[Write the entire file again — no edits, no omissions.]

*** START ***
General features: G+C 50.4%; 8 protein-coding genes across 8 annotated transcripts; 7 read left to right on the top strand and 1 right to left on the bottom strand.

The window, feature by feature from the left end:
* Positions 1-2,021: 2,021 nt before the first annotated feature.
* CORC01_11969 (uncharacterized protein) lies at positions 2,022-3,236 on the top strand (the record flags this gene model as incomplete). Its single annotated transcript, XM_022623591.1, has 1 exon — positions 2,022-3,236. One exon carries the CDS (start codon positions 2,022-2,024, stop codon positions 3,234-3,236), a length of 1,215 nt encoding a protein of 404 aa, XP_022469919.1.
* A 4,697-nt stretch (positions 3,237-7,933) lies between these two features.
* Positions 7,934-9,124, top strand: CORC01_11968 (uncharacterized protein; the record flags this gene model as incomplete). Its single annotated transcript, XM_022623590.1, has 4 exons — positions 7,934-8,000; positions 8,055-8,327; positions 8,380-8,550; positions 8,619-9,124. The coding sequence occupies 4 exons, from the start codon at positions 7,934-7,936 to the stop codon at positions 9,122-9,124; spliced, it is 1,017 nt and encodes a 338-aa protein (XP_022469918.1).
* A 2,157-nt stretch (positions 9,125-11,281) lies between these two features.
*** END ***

General features: G+C 50.4%; 8 protein-coding genes across 8 annotated transcripts; 7 read left to right on the top strand and 1 right to left on the bottom strand.

The window, feature by feature from the left end:
* Positions 1-2,021: 2,021 nt before the first annotated feature.
* CORC01_11969 (uncharacterized protein) lies at positions 2,022-3,236 on the top strand (the record flags this gene model as incomplete). Its single annotated transcript, XM_022623591.1, has 1 exon — positions 2,022-3,236. One exon carries the CDS (start codon positions 2,022-2,024, stop codon positions 3,234-3,236), a length of 1,215 nt encoding a protein of 404 aa, XP_022469919.1.
* A 4,697-nt stretch (positions 3,237-7,933) lies between these two features.
* Positions 7,934-9,124, top strand: CORC01_11968 (uncharacterized protein; the record flags this gene model as incomplete). Its single annotated transcript, XM_022623590.1, has 4 exons — positions 7,934-8,000; positions 8,055-8,327; positions 8,380-8,550; positions 8,619-9,124. The coding sequence occupies 4 exons, from the start codon at positions 7,934-7,936 to the stop codon at positions 9,122-9,124; spliced, it is 1,017 nt and encodes a 338-aa protein (XP_022469918.1).
* A 2,157-nt stretch (positions 9,125-11,281) lies between these two features.